I’ll just say it … sometimes it can outright suck riding the roller coaster of entrepreneurship. And in the past couple of months, I’ve personally had a couple of ups with some big downs and felt the effects of it.
The biggest downs in business most always have to do with two things: people (clients, team members, etc.) and money (sales and cashflow).
For many of us, the situations might look like this … see if this fits your day or week or month:
- A client isn’t happy, in fact, they are angry, complaining, high maintenance and just a Negative Nelly.
- New projects, new work isn’t coming in as fast you like. And it’s got you nervous and anxious.
- Lower cost, more energized (younger), faster, better competition enters and crowds your space.
- You got some bad news, like a prospective client fell through, or a site got hacked and you’re trying to clean it up on a Monday.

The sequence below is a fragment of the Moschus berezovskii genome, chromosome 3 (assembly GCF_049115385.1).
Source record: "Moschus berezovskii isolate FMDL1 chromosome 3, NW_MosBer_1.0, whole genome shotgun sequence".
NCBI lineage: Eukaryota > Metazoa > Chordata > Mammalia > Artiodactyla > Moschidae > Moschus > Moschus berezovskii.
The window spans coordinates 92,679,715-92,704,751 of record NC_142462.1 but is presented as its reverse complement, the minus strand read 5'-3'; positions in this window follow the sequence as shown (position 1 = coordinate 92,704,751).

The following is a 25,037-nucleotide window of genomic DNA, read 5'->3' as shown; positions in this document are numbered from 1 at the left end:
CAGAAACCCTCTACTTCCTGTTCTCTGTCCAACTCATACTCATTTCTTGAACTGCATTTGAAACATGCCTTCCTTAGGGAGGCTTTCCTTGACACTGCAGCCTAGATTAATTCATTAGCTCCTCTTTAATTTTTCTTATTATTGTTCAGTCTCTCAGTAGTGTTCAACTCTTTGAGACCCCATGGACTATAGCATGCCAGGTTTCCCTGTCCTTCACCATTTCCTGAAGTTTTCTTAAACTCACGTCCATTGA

- Your computer is slow or broken, causing you delays and frustration and money.
- You’re starting to really loathe some parts of the work you do.
- You’re drowning in work and can’t see the light of day from under it.
- The world seems dark, negative and down (just read the daily headlines) … and if you live in Oklahoma, the world is literally shaking.
I can count all of these as frequent occurrences in my time as an entrepreneur, which is why I wrote about how Life Is An Iceberg.
But despite there being frequent lows in every entrepreneur’s life, I know from experience you can’t let allow yourself to stay there for long.
Barbara Bradley Hagerty writes in her outstanding book, “Life Reimagined”:
“Your thinking is your experience.”
This simple 5-word sentence has been perspective-altering for me. I wish I had carried it with me through the ups and downs of entrepreneurs.
She goes on to write: “Experts believe that 30 to 40 percent of one’s happiness is determined by how a person thinks or acts. That rudder won’t shelter you from a hurricane as you venture across an ocean, but it will absolutely color how much you enjoy the trip.”